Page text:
- Avoid puddles at all cost. Puddles are the number one cause of pneumonia and pneumonia is the number one cause of death
- Don’t use the stairs. These are built to kill and are especially dangerous if you are given over to fainting spells or have a breakable neck.
- Always turn down the gas. If you are going to live your life with an explosion waiting to happen, it’s best to not forget about it.
- Wear a carriage crash helmet. Though not legally required, doing this statistically reduces the chance of injury, as does the absence of horses.
- Locate the grave of your intended’s previous spouse. This will help to ensure a happy marriage. Also, if you meet a nice gentleman, check his basement to see if he keeps a crazy wife. Just saying.
- Be wanted so that you can be rich. It is a well known fact that a single woman can be economically benefited by marrying a man in possession of a fortune. To obtain one, you can either be really smart (a.k.a. intellectual) or virtuous.
- Last but not least, ensure the death of your parents at an early age. Let’s face it, orphans are the best! This is the way to become rich if you’re a child unlike number 6. Often times a rich philanthropist will pick you up (usually really your grandpa or the king).
“Heather Stone lives in fear of repeating the past, yet she continues doing the one thing that could trigger another disaster. When the police trace an illegal Bible to her house, Heather’s world begins to crumble. Her father’s life hangs in the balance. No one with the power to help knows or cares. If she tries to save him, she could lead her friends to their deaths. If she does nothing, her father’s fate is certain. Can she evade a hostile police force and win public sympathy before it’s too late?” (from Amazon.com)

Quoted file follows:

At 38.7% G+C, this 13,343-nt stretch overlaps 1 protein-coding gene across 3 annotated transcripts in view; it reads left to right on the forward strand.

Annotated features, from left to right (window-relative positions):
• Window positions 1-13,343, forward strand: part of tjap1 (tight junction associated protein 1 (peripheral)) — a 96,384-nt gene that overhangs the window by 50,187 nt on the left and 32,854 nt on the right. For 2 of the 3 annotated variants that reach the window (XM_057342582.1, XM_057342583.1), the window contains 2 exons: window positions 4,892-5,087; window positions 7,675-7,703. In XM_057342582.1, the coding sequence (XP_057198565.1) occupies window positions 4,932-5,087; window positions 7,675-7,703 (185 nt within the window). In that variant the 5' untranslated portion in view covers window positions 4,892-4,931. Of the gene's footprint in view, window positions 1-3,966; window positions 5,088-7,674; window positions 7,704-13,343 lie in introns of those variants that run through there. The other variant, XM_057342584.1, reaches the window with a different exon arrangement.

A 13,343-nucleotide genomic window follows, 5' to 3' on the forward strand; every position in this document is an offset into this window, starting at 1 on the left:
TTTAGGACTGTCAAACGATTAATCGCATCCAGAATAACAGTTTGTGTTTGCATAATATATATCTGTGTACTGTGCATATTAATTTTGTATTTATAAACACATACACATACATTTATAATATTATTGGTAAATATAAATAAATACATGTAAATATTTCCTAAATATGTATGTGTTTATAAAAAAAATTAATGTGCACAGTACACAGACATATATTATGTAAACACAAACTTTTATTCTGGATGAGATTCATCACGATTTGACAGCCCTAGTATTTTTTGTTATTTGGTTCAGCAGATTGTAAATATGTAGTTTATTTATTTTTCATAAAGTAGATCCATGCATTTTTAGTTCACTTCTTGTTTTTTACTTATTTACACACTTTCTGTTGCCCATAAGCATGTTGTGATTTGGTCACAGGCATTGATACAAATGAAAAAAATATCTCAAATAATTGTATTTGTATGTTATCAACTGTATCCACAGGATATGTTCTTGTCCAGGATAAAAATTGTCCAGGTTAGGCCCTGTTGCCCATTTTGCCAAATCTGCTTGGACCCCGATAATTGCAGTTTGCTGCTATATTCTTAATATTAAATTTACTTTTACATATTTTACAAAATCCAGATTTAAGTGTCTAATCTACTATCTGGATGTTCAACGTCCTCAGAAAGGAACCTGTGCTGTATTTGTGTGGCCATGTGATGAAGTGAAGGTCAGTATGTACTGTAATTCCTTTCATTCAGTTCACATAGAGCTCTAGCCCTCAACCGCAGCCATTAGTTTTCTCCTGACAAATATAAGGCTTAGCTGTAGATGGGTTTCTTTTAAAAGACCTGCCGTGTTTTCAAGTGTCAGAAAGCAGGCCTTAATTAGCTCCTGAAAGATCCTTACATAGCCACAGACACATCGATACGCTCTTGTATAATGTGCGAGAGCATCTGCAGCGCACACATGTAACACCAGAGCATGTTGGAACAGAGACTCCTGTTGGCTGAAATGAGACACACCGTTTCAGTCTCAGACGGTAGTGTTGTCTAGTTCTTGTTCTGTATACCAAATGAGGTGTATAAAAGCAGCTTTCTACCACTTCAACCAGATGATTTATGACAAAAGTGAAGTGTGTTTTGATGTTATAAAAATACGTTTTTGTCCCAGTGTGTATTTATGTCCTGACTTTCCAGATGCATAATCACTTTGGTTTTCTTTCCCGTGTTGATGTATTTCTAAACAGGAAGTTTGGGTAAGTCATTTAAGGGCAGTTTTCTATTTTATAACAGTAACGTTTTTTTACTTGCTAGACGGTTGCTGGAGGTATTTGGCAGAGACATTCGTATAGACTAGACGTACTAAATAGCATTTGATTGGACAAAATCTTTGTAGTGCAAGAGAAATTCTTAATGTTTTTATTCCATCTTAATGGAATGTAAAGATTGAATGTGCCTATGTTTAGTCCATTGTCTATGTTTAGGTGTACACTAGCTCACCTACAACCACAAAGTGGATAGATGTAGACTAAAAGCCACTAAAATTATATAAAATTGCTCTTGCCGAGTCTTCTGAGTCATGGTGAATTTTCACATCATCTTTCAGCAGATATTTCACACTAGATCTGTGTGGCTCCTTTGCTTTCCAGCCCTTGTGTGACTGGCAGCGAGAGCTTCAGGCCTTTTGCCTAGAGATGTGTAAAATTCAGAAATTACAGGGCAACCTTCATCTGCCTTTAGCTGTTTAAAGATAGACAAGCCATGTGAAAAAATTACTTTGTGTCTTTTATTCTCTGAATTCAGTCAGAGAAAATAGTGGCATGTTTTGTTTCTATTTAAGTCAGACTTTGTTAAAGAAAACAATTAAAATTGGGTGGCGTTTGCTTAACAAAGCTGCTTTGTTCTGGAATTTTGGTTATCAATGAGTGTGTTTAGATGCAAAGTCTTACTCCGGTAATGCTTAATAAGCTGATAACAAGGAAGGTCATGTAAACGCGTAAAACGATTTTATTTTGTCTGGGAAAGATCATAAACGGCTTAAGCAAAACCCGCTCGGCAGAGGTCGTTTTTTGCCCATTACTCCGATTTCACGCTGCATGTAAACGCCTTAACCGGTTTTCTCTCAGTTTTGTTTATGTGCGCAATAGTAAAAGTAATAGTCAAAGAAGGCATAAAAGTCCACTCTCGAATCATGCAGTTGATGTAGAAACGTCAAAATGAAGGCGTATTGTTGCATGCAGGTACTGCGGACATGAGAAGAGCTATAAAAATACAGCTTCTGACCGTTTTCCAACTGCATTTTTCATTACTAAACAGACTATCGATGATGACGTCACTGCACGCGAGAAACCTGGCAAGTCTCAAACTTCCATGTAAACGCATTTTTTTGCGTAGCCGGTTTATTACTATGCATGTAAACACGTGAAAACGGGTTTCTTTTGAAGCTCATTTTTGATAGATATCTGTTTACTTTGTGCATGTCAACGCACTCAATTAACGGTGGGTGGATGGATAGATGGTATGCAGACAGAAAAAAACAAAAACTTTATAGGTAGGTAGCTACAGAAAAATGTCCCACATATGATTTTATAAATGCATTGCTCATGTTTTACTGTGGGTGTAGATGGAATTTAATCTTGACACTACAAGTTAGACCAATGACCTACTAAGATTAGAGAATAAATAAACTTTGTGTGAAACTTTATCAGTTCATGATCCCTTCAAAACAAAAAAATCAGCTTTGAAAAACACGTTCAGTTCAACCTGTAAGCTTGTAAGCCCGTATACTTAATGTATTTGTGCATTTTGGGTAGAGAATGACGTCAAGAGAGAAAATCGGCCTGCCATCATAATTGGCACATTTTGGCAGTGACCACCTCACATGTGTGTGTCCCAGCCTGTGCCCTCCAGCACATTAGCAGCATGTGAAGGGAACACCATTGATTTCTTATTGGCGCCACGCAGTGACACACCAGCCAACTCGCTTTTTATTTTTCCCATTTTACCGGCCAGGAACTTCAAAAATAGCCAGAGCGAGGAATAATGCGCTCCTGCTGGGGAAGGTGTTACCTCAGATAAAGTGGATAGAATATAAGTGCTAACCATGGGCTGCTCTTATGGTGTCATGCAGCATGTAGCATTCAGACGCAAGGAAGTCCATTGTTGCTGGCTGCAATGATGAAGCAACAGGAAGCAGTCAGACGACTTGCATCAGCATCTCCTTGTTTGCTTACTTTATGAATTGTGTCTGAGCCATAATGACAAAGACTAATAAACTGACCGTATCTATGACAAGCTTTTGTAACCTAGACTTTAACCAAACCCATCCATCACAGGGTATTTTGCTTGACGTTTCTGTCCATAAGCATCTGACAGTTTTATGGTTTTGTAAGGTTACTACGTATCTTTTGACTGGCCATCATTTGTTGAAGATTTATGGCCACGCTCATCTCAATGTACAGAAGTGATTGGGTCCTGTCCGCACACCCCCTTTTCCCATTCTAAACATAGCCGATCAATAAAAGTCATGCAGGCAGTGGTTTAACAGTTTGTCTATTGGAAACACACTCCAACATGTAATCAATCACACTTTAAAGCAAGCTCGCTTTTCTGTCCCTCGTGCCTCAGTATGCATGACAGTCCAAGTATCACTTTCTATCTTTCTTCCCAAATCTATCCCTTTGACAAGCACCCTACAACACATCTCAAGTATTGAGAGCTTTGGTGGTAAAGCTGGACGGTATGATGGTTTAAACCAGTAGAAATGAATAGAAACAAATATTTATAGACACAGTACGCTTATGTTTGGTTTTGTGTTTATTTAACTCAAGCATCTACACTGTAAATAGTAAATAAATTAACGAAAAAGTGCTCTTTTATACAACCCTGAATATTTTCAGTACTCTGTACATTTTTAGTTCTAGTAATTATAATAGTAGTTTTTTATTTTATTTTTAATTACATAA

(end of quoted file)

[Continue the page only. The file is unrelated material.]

The dystopian genre is generally captivating (The Hunger Games, Divergent, The Giver, etc) but the worldviews, causes, and solutions (as well as content) always irk me. Counted Worthy was a refreshing change. It had all the elements of dystopian: over-regulatory government, the lasting effects of an old civil war, and just a little bit of unfamiliar technology. But what made the difference was the cause.
It is a story of Christians, persecuted for their faith, and struggling to survive in a hateful world. The fight to survive isn’t another gun-blazing rebellion, it’s the awakening of people’s consciences. The final thing that stood out to me was the relationship between the male and female main characters. Though it was a little less guarded than I would prefer, it wasn’t a boyfriend/girlfriend situation. Their thoughts and intentions were to protect one another and work together to save someone they mutually loved.
Although sometimes the story was slow (lots of dialogue and thought) the stakes were enough to keep me going. I cared!
The content was good. It had very little violence at all (maybe one mention of blood?). It states that one character curses and another time starts to swear. It was not condoned or written, and I attributed it to his character development. He was the only Christian in a relentlessly atheistic home, and I expected him to be rough around the edges. As a final note, I would have appreciated more male leadership in the Christian underground.
Best quote: “I brushed my fingers over the faded red house number. 73. Perfection and resurrection. A sign of safety for Christians.”